Genesis A Novel

Jim Crace




Trade Paperback

256 Pages



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A New York Times Notable Book
A Los Angeles Times Best Book

Actor Felix "Lix" Dern seems to lead the perfect life. Handsome and charming, he's adored and admired by his fans for his looks, for his voice, for his talent, and for his unblemished private life. He has succeeded in courting popularity everywhere—he's the hero of the left and the darling of the right, an ever-twisting weather vane who is celebrated wherever he goes.

But Lix guards a secret he believes has blighted his existence since he was a teenager: every woman he sleeps with eventually bears his child. Soon to be a father for the sixth time, Lix feels besieged. To be so fertile is a curse. With this sixth birth looming, he finds himself forced to focus on his ambivalent relationships with the mothers of his other children, from the women with whom he's had brief affairs to those he's loved, like unassuming, quietly determined Alicja or outspoken, audacious Freda. These musings lead him in turn to consider his interactions with his children, and his often complicated connection to their lives.

In this darkly humorous story, Jim Crace charts the sexual history of a loving, baffled man, the sexual emancipation of a city, and the sexual ambiguities of humankind.


Praise for Genesis

"A paean to sexual possibility and everyday ardor . . . A book that finds poetry in the real world."—Janet Maslin, The New York Times

"Crace is one of the most stunningly original novelists writing today . . . [Genesis] is a banquet of delicious aphorisms . . . Crace once again dazzles readers with a fresh, wry slant on something that does indeed happen anywhere and everywhere, day after day, eon after eon: new life."—Helen McAlpin, Los Angeles Times

"Crace is unquestionably one of the most inventive novelists writing in English today . . . This is a book rich in the ways that lust beguiles, seduces, frustrates, and subjugates us."—Dan Cryer, Newsday

"[Crace] is a stylist who makes prose sizzle."—Steven G. Kellman, San Francisco Chronicle

"Crace can be depended upon for an elegance of language . . . There's no doubting [his] powers of invention as a writer."—Anthony Quinn, The New York Times Book Review

"Crace writes well. His novels marry invention and description so convincingly that even his slightest works [convey] the weight of a created world."—Benjamin Markovits, The Times Literary Supplement

"[Genesis] will wrap readers in splendor, misfortune, and allure."—The Atlanta Journal-Constitution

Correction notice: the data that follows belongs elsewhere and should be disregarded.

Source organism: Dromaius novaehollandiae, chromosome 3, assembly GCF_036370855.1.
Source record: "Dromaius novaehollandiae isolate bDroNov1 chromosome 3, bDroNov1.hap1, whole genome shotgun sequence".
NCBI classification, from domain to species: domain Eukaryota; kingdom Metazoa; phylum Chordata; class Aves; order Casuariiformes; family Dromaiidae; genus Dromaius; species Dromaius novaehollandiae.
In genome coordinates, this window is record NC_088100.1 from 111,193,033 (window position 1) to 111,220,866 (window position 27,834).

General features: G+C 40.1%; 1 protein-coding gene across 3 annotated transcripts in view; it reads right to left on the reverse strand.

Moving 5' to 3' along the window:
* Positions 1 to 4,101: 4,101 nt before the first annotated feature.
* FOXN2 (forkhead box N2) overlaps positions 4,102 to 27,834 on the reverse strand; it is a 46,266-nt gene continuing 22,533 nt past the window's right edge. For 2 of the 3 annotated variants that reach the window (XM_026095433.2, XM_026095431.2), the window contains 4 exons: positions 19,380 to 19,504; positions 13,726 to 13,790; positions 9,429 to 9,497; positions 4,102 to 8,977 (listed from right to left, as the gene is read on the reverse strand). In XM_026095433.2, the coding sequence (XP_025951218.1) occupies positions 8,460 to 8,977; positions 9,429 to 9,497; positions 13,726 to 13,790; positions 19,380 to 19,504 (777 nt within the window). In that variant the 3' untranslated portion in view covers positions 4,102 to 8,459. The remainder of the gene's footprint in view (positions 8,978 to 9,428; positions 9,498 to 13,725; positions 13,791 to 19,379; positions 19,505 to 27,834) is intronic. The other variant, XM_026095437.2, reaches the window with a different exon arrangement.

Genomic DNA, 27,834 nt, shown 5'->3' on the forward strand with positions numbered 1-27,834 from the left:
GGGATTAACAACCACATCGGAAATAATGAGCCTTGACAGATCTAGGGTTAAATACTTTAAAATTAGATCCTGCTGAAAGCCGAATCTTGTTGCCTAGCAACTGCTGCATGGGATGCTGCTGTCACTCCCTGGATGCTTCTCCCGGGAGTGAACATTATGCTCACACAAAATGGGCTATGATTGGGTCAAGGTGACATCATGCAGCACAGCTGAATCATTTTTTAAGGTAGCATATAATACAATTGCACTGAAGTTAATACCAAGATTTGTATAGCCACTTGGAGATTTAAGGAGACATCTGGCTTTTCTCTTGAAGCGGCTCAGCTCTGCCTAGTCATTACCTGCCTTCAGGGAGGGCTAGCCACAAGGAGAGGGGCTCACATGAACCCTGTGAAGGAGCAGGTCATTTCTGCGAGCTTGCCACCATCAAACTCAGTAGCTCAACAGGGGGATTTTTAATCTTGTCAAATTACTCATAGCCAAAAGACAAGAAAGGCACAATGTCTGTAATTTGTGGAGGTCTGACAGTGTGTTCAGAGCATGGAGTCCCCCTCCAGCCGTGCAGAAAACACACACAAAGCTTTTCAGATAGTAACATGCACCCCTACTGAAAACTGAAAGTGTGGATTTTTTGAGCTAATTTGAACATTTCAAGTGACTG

"Surveying the great dance of sex and procreation, Crace's erotically charged eighth zeroes in on one freakishly fertile individual: another dazzling, imaginative feast from this British author . . . It's no secret by 6now that Crace is one of England's finest. His prose is rich yet lean as he dives into life's chaos, surfacing, every time, with the mot juste."—Kirkus Reviews (starred review)

"The protean British writer, whose time and place settings have ranged from the Stone Age (The Gift of Stones) and 40 days in the Judean desert (Quarantine) to the past lives of two decomposing bodies in present-day England (Being Dead), here creates a world very much like ours, but different in subtle ways calculated to unnerve the reader. The protagonist is an actor named Felix Dern, a/k/a Lix, and the unnamed country in which he lives is a menacing place. The army and police have put down bank riots and quashed a popular uprising; the ancient medieval city, once called City of Kisses, is zoned, with restrictions on travel. Yet Lix lives a charmed life. Despite the innate caution—approaching timidity—of his personality, he's had a brilliant career. Now middle-aged and embarked on his second marriage, he's drawn into a dangerous revolutionary plot by a former lover, the mother of one of his children . . . Crace's tone throughout is cool and non-judgemental. His characters' foibles elicit witty aphorisms . . . The inescapable results of Lix's determination to avoid any kind of heroic behavior, countered by his inadvertent success at fathering new lives, create a slightly surreal atmosphere of simmering suspense . . . In the end, the reader's realization that Lix is an exemplar of the common man [is] what gives the narrative its memorable metaphorical impact."—Publishers Weekly

Reviews from Goodreads



Read an Excerpt


Lix left it late. Till November 1979. He was almost twenty-one and it was nearly midnight when he first had sex with anyone. Full docking sex, that is. Full snug-'n'-comfy. Like almost everybody else his age, of course, he'd had hand jobs, not only with himself since he was twelve but twice with helpful boys at school and once (a birthday treat when he was seventeen) with an unsuspicious girl, one of nature's volunteers. Her first time with a boy. She'd seemed surprised at what she'd done, at what she'd made him do, and with such little exertion. She jumped back just in time, so that only
Read the full excerpt


  • Jim Crace

  • Jim Crace is the author of several previous novels, including Quarantine, which won the Whitbread Novel Award; Being Dead, which won the National Book Critics Circle Award; and The Devil's Larder. He lives in Birmingham, England.
  • Jim Crace




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